The weather is warming up quickly. Summer camp registration is well underway. Before you know it, the pool will be open and it will be time for the beach, picnics and barbeques. It won’t be long before your kids come home from school shouting, “School’s out for summer!!”
Do those words bring you a feeling of excitement and happy anticipation as thoughts of summer stretch out before you? Or do they bring you a feeling of dread?
For many of us, knowing that we’ll have to help our young children and teens occupy the long days of summer can be daunting. It can be a source of worry, stress and tension. For the next two months, you will be expected to play the role of events coordinator to your children – who seem to feel entitled to fabulous vacations, extravagant daytrips, specialty camps, and movies – all arranged for and paid for by you! Maybe you have a teen who needs to get a summer job and is dragging his/her feet. Perhaps you dread the expected and all-too-common refrains of, “I’m bored. There’s nothing to do. I don’t want to go outside.” Then again, maybe it’s the inevitable bickering between siblings who are together all day that makes you cringe.
In addition to these unpleasant prospects, you’d like it if your children’s brains didn’t turn to mush over the 10 weeks of summer vacation. How do you get them to read or practice some type of academics? On top of that, you still have your own responsibilities. How are you going to get your own work done?! Is it possible for you to enjoy the summer with the kids home from school?
You CAN enjoy the summer with your kids. It does take a healthy dose of planning and patience. Try some of these ideas:
- Invite your kids to try a hobby or sport that you enjoy, like golf or cycling. Pick something that you can do together. That way you’ll be having fun alongside your kids.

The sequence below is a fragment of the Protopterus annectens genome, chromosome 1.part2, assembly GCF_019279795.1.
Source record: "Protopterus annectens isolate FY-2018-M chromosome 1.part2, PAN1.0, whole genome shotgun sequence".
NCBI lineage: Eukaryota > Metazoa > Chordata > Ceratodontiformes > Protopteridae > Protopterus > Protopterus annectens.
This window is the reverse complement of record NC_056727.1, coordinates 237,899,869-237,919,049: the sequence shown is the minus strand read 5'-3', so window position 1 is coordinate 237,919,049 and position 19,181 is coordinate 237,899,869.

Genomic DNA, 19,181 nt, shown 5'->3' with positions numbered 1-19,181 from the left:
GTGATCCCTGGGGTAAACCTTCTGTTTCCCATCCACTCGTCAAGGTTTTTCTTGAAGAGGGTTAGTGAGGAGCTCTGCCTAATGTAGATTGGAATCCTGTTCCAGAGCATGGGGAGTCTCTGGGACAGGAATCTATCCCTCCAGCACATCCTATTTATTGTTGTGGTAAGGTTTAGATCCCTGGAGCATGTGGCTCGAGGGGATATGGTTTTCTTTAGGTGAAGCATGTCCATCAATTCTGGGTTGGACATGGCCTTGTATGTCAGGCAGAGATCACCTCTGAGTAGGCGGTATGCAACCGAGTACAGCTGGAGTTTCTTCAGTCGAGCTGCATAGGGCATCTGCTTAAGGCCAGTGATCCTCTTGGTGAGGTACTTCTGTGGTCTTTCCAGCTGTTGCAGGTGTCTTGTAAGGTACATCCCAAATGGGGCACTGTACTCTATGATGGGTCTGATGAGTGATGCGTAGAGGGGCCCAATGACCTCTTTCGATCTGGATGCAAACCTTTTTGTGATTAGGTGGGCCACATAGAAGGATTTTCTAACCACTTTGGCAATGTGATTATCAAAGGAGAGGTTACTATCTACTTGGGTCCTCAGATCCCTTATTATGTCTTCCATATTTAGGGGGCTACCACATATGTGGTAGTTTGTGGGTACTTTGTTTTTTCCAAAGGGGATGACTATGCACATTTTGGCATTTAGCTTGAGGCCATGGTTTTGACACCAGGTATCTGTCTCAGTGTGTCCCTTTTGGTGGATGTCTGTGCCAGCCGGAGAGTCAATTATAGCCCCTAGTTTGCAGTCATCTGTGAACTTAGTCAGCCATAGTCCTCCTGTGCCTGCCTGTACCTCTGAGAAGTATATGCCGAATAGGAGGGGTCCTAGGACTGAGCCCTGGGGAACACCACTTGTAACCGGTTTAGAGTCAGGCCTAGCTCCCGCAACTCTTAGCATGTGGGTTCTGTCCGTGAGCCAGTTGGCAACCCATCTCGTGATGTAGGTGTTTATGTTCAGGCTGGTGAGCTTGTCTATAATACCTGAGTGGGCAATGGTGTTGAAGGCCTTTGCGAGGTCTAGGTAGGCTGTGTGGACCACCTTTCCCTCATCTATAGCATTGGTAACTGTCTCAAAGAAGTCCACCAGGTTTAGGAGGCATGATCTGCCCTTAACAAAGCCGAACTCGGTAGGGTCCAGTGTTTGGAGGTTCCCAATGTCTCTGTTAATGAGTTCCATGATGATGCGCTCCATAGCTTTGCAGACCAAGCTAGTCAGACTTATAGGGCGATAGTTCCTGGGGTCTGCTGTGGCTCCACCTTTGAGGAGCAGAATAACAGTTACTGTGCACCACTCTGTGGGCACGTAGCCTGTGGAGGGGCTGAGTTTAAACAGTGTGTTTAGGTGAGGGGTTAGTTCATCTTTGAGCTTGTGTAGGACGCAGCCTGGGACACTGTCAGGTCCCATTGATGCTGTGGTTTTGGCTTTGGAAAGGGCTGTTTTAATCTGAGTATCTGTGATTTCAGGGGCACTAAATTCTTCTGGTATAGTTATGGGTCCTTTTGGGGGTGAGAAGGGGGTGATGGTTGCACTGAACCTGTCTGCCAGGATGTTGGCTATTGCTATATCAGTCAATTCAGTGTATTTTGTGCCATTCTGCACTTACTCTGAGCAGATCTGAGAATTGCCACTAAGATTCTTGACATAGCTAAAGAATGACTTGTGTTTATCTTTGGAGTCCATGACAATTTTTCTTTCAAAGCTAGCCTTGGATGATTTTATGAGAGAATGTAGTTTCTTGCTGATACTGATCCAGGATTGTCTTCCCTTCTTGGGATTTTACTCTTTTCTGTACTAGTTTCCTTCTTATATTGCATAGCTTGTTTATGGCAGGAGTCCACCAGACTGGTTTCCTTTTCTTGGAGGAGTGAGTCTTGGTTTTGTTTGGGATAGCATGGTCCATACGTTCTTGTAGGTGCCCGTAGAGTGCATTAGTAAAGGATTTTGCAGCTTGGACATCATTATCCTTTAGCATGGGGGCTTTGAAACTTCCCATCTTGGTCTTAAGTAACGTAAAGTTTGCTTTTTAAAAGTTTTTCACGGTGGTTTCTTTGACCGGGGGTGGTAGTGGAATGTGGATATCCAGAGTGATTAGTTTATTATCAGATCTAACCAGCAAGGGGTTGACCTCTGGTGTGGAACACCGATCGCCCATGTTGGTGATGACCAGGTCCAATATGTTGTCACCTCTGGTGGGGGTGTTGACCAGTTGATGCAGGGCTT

- Make time for yourself to get things done AND to relax and recharge. Schedule dinner or drinks with friends, or perhaps a weekend away, to ensure you have time for both work and play.
- Structure your days at home with the kids. Set a routine so that you spend mornings reading together on the couch, make time to go to the pool after lunch every day, or take a regular evening walk after dinner. The school year/day is highly structured and that works well for kids. Make sure you implement some structure into your summer too. That way the kids will know what to expect and will relax into the routine.
- Hire help. Take advantage of neighborhood teens who are looking for extra income and have more time over the summer. You can hire them at a moderate cost to provide temporary or long term childcare or household help.
- Involve your kids in planning larger trips. Research vacations, day trips or activities that are within your budget and then have each child choose one or more of their favorites and put it on the calendar. Knowing that some bigger fun is planned can help kids get through the days at home.
- Check community resources. Many communities provide fun options that can be entertaining and economical when money is a concern. Do you have a town pool? Does the recreation department offer summer camp? Perhaps your library has free programs for children. How about the local churches? You can enrich your child’s religious education by enrolling them in one or more vacation bible schools.
- Swap with other parents. Set up a regular schedule or agreement where each parent takes a turn watching all the kids so the other parent(s) can have time to themselves. Your kids will have built-in social time with playmates and you’ll have time to focus on your own tasks – or just relax!
To learn more about how to make summer fun for the whole family, schedule an appointment here at Couples Therapy Center.
Call 908-246-3074, email firstname.lastname@example.org